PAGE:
Tuesday, December 29, 2009

The Family and Lebanon, 2009, unverified

Here's a fascinating comment posted below. The poster was anonymous -- apparently inadvertently. If he reads this, I hope he'll contact me. What he describes, however, sounds like it could be believable -- while Tom Coburn is a relatively high profile associate, Mike Doyle is less well-known and Tim Coe, one of Doug Coe's sons, is generally known only to Family members.

I started searching for information concerning Doug Coe and his Fellowship Foundation about a year ago. I also obtained your book "the Family". I must say that all the allegations that I came across in my research, including those adduced in the book "the Family" fit like a glove.

I happened to be in the thick of things when Douglas Coe dispatched a delegation to travel to Israel, Lebanon and Jordan in April 2009. The mission to Lebanon was, among other things, to provide support to the so called "charitable youths learning centers" in Jordan and Lebanon. The visit was not official and did not take place under the auspices of the US government.

I find it amazing that Senator Tom Coburn along with Rep. Mike Doyle, Tim Coe and other distinguished Americans, appear unannounced in a remote Sunni village in Northern Lebanon to tour a small youths training center called DCL established on the behest and under the guidance of Douglas Coe. The overt purpose of the youths center is to provide English language training to the youths of the little village. The covert purpose is to introduce the principle of Jesus to the youths and thus expand the circle of influence of "the Family". However, the underlying purpose has been uncovered due to a chain of local events in the village. The two local lieutenants of Doug Coe denied insisted that their purpose is merely charitable. The statuesque in the village is a divided community and a brewing problem with unpredictable consequences.

My question is this: How could elected officials be involved in such counterproductive activities on the world stage? I was present in the little village when the US delegation arrived without prior notice in an unofficial visit to a remote village in north Lebanon. I have a number of photos taken with members of the delegation. Later on I was sick to my stomach when the two local Lebanese "lieutenants" of Douglas Coe falsely stated before the US delegation that the center caters mainly to sunni orphans. It became apparent to me later on that the false statement was made in a pitch to raise funds from wealthy "men of Jesus" dispatched to observe the wonderful work of the foundation all over the world to prepare a new generation able to govern the world in accordance with the principles of Jesus. There were a number of US wealthy visitors to this small village in North Lebanon. The sad thing is that only the two local Lebanese front persons have been prospering! They managed to establish a meager center and recruit a few trainees. US wealthy "men of Jesus" donate hefty amounts for land acquisition and building a center in this Sunni remote Lebanese village. What does Douglas Coe want with this tiny village is truly mind boggling.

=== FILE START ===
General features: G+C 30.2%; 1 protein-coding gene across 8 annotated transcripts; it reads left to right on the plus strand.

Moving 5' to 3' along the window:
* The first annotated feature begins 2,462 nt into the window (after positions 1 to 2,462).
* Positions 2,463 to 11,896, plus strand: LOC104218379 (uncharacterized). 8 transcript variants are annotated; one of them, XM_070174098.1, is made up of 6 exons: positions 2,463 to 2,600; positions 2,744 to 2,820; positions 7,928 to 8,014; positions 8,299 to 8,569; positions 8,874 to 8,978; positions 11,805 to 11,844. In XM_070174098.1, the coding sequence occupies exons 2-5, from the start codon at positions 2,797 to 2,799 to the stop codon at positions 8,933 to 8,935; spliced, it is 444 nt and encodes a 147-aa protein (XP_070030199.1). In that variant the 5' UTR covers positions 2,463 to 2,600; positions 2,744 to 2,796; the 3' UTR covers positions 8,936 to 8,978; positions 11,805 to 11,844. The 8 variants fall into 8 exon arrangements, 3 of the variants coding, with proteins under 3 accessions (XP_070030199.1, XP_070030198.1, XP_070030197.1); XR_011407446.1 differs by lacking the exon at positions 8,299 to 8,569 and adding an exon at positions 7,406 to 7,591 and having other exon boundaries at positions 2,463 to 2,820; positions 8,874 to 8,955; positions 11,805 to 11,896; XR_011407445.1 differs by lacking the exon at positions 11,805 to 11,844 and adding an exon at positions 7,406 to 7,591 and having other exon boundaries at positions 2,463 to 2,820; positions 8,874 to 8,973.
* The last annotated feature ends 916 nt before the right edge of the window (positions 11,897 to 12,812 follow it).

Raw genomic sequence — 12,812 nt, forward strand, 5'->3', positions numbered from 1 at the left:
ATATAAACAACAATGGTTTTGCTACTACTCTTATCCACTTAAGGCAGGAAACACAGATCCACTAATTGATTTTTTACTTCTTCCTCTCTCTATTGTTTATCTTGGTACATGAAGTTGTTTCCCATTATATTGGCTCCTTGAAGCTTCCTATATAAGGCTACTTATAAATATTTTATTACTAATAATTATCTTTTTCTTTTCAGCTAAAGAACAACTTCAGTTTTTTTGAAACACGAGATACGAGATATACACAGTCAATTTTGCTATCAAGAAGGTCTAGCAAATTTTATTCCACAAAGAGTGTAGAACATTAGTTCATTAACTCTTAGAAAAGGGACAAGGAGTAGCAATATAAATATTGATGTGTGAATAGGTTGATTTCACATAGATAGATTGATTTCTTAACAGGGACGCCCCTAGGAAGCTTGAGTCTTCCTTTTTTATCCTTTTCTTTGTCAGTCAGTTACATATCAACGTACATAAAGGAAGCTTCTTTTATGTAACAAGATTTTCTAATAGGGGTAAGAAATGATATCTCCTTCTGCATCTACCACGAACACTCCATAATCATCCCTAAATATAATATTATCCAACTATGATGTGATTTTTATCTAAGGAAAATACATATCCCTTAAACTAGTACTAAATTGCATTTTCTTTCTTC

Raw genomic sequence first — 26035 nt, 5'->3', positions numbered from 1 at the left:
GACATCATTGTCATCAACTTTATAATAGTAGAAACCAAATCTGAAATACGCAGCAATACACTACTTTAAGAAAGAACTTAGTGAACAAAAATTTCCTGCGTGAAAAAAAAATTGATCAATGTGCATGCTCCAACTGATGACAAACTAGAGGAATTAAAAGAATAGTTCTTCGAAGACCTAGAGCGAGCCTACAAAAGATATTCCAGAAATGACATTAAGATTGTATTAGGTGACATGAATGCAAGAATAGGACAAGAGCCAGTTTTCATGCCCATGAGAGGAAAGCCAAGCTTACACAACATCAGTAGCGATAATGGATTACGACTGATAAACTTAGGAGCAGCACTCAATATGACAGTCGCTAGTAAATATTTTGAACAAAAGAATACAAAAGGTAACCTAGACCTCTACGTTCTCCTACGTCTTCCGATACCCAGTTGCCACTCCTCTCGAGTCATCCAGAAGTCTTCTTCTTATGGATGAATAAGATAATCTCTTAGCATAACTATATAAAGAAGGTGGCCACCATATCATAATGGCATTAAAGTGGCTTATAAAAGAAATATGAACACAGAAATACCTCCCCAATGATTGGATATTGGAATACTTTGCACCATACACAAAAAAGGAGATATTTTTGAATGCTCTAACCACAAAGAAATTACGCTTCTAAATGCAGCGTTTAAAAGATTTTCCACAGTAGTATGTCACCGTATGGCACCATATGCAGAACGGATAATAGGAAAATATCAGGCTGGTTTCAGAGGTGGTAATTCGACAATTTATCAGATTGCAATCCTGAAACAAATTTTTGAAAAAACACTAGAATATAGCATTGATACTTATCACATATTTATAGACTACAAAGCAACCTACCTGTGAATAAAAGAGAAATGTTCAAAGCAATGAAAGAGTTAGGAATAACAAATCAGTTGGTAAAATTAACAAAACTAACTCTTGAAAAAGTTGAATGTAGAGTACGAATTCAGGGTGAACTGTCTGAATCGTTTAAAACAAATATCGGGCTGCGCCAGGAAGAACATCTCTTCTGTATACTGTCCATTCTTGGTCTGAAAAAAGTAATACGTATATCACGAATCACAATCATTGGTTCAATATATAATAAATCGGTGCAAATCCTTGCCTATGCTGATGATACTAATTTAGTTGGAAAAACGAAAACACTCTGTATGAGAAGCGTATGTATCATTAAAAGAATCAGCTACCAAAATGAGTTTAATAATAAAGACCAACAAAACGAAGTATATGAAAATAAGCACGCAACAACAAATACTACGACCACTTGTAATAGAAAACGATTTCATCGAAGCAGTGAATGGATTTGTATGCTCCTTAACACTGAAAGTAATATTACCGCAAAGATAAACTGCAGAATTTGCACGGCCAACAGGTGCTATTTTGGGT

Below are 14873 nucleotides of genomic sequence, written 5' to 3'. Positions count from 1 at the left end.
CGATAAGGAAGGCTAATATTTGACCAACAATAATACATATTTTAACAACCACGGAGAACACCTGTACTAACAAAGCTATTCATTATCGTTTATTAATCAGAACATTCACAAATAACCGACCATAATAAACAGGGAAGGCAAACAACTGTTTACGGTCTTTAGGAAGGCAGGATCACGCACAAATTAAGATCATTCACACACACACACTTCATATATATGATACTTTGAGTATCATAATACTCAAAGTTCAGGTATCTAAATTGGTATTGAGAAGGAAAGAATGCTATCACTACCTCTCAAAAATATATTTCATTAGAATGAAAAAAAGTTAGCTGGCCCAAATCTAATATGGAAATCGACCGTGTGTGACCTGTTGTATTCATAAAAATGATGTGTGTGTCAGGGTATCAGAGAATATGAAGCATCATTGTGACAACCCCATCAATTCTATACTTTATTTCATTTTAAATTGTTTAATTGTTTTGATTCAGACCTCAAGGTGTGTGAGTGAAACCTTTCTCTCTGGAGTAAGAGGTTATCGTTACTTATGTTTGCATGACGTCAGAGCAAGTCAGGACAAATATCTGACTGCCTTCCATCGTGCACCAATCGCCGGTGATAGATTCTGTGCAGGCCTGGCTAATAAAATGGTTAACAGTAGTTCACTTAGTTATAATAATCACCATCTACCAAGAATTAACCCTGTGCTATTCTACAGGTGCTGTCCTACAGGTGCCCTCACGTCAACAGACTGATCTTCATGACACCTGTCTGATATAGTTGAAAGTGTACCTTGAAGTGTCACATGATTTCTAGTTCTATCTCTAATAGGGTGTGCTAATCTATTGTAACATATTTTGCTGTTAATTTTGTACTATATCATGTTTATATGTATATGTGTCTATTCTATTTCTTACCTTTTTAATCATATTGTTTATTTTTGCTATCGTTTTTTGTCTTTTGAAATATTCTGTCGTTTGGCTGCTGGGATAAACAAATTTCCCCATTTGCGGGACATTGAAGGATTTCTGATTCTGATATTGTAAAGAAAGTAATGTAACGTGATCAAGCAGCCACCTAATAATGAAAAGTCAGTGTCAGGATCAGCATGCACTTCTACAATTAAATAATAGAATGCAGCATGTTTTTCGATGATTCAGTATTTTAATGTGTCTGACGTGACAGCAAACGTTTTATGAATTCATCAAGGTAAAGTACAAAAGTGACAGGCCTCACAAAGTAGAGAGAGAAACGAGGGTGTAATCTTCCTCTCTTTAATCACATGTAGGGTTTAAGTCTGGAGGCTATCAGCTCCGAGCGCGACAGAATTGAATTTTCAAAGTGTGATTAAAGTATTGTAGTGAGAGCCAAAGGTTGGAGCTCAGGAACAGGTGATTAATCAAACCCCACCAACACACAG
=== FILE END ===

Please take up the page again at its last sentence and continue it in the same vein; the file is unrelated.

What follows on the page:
We would like to see a more productive relationship with the US people. We would like the US people to reach out to us and help our communities and children to be more productive participants within the international community. We don't want people to come and take advantage of our deprived communities.

Tuesday, December 22, 2009

The Family and Uganda's "Anti-Homosexuality Bill," part 2.

Not long ago, I spoke about the Family's connection to Uganda's proposed gay death penalty bill with Terry Gross of NPR's "Fresh Air." To my surprise, the Family man who'd established the Family's relationship with Ugandan dictator Yoweri Museveni demanded the right to respond. I supported him; if the Family wants to go public, I'm all for it.

I went down to Hunter's house, across the street from the Cedars, and spent an afternoon talking with him. Hunter's part of a small liberal faction within the Family. More importantly, he's part of a faction that would like to move toward greater transparency. Most important, he's opposed to the gay death penalty bill, and was willing to break with the Family custom of secrecy to make that known. Below is a link to the entire transcript of "Fresh Air"'s interview with Hunter. But first, I want to highlight what I think are some important points:

1. Hunter acknowledges the Family's secrecy: "We are little too secretive. There are some things have to be secret, you know.

2. He thinks the secrecy should end and reports that there was recently a meeting about doing so (the verdict, for now, is that the secrecy will continue; but Hunter is clearly going in a different direction):
"GROSS: Why now? What was that meeting the reaction to?

Mr. HUNTER: Well, it was part reaction to Sharlet's book and this history, you know, troubles and the inability for anyone to be able to respond because they just don't have a mechanism for responding. And so the media looks for a Web site, I would too. And there is nothing there and so the media goes, well, it must be a secret organization even though Jeff Sharlet found 273 footnotes in his book. So, it isn't totally secret. And so, it's - I think the secrecy will end.

3. Hunter says I acknowledge that nobody in the Family is involved in the bill. In fact, in the short article I wrote about my conversation with Hunter -- which I cleared with Hunter before publishing -- I noted that the three Ugandans most discussed in relation to the bill, MP David Bahati, Ethics Minister Nsaba Buturo, and President Musveni, are all linked to the Family.